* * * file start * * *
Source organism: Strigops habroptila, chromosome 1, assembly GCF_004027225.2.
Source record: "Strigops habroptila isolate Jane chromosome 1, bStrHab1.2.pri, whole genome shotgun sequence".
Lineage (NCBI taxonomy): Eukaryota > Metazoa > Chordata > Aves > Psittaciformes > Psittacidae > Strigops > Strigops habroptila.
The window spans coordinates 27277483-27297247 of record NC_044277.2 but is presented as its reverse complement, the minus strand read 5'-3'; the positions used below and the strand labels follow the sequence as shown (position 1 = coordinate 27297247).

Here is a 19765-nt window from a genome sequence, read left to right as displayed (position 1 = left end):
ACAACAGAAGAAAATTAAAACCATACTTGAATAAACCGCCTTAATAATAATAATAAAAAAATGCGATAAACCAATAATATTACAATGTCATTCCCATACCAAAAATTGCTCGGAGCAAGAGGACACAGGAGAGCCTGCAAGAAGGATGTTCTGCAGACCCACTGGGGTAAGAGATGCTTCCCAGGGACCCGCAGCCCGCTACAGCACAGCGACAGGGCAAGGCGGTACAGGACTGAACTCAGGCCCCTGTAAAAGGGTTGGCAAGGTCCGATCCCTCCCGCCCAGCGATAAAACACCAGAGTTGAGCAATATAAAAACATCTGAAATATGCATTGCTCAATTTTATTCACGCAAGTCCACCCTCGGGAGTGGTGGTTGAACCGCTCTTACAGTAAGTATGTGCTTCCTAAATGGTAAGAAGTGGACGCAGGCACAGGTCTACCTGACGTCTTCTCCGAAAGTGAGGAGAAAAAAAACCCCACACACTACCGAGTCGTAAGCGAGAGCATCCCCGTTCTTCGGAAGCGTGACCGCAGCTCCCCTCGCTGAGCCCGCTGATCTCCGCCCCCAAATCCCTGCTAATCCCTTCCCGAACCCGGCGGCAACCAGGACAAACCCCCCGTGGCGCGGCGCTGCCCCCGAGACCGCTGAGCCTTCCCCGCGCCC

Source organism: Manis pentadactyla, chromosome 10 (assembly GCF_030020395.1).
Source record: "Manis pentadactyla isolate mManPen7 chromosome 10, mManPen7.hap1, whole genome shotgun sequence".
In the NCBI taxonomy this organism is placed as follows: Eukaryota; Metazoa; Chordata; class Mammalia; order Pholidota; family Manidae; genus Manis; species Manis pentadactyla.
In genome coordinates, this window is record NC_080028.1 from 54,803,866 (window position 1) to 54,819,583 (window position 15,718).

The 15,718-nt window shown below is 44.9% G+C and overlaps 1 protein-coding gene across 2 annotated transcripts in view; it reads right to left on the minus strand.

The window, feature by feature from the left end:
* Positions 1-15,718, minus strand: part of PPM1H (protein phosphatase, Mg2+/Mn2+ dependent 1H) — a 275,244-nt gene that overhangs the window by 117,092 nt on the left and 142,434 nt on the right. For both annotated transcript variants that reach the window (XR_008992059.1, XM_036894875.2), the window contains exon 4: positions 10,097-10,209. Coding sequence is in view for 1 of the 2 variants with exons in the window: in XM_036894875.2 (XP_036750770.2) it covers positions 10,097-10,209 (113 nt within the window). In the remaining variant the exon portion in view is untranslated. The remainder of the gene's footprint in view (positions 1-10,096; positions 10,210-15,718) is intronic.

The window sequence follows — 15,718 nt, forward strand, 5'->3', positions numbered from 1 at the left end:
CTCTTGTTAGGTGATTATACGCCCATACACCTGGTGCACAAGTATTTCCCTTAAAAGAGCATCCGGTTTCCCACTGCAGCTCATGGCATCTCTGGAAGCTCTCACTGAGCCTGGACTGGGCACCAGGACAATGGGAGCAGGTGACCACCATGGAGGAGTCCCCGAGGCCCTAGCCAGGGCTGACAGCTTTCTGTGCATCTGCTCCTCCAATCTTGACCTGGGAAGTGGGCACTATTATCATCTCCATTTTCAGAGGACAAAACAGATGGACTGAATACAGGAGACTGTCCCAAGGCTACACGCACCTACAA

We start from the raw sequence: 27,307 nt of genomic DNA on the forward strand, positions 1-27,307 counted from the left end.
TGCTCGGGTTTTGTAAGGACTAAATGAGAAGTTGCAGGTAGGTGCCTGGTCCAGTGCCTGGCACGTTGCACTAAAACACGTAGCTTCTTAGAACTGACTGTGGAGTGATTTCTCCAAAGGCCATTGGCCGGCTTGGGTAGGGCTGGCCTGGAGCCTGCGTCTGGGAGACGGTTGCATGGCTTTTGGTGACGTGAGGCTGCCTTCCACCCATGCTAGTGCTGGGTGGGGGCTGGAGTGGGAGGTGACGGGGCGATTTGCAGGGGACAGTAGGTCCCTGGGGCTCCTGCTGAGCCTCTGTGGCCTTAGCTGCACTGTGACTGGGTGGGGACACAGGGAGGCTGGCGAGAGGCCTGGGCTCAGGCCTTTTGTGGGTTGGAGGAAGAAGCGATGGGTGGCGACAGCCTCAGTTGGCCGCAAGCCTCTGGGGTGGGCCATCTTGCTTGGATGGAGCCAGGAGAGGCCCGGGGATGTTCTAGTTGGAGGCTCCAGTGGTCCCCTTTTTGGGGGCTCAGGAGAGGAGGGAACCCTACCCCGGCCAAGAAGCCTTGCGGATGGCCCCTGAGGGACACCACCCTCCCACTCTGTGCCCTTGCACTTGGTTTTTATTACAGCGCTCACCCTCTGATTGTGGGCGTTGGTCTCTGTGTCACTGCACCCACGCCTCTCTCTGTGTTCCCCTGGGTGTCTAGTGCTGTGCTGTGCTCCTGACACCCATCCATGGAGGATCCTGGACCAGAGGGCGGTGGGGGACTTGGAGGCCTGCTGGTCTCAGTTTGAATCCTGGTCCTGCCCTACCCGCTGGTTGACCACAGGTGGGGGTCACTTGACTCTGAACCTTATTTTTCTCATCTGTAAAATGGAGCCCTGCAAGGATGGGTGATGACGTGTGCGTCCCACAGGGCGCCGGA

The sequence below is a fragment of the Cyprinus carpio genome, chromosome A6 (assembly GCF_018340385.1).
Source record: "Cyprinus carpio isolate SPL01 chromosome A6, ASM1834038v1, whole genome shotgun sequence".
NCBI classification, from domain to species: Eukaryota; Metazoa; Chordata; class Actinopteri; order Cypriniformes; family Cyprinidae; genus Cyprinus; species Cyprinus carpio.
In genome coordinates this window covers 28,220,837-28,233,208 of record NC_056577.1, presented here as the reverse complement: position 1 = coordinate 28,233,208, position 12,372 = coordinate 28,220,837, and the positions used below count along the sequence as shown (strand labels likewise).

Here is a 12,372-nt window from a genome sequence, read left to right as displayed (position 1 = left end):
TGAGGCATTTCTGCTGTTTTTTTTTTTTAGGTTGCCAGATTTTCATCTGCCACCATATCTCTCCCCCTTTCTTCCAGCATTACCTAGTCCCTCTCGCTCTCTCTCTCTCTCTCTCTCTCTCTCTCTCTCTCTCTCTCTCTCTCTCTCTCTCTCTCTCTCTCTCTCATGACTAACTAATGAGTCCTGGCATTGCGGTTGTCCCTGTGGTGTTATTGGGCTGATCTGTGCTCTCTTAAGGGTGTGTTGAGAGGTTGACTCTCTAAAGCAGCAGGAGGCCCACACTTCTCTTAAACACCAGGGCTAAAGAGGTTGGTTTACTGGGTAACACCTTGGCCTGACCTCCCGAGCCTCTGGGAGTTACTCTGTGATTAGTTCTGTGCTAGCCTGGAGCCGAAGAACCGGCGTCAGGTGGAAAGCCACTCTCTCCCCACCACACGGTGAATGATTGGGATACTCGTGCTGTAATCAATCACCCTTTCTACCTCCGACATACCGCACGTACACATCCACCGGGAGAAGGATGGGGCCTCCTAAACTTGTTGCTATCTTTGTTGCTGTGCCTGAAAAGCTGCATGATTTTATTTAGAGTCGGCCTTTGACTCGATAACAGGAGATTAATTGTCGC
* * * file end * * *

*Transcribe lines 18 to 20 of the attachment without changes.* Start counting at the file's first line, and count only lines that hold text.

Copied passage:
The sequence below is a fragment of the Cyprinus carpio genome, chromosome A6 (assembly GCF_018340385.1).
Source record: "Cyprinus carpio isolate SPL01 chromosome A6, ASM1834038v1, whole genome shotgun sequence".
NCBI classification, from domain to species: Eukaryota; Metazoa; Chordata; class Actinopteri; order Cypriniformes; family Cyprinidae; genus Cyprinus; species Cyprinus carpio.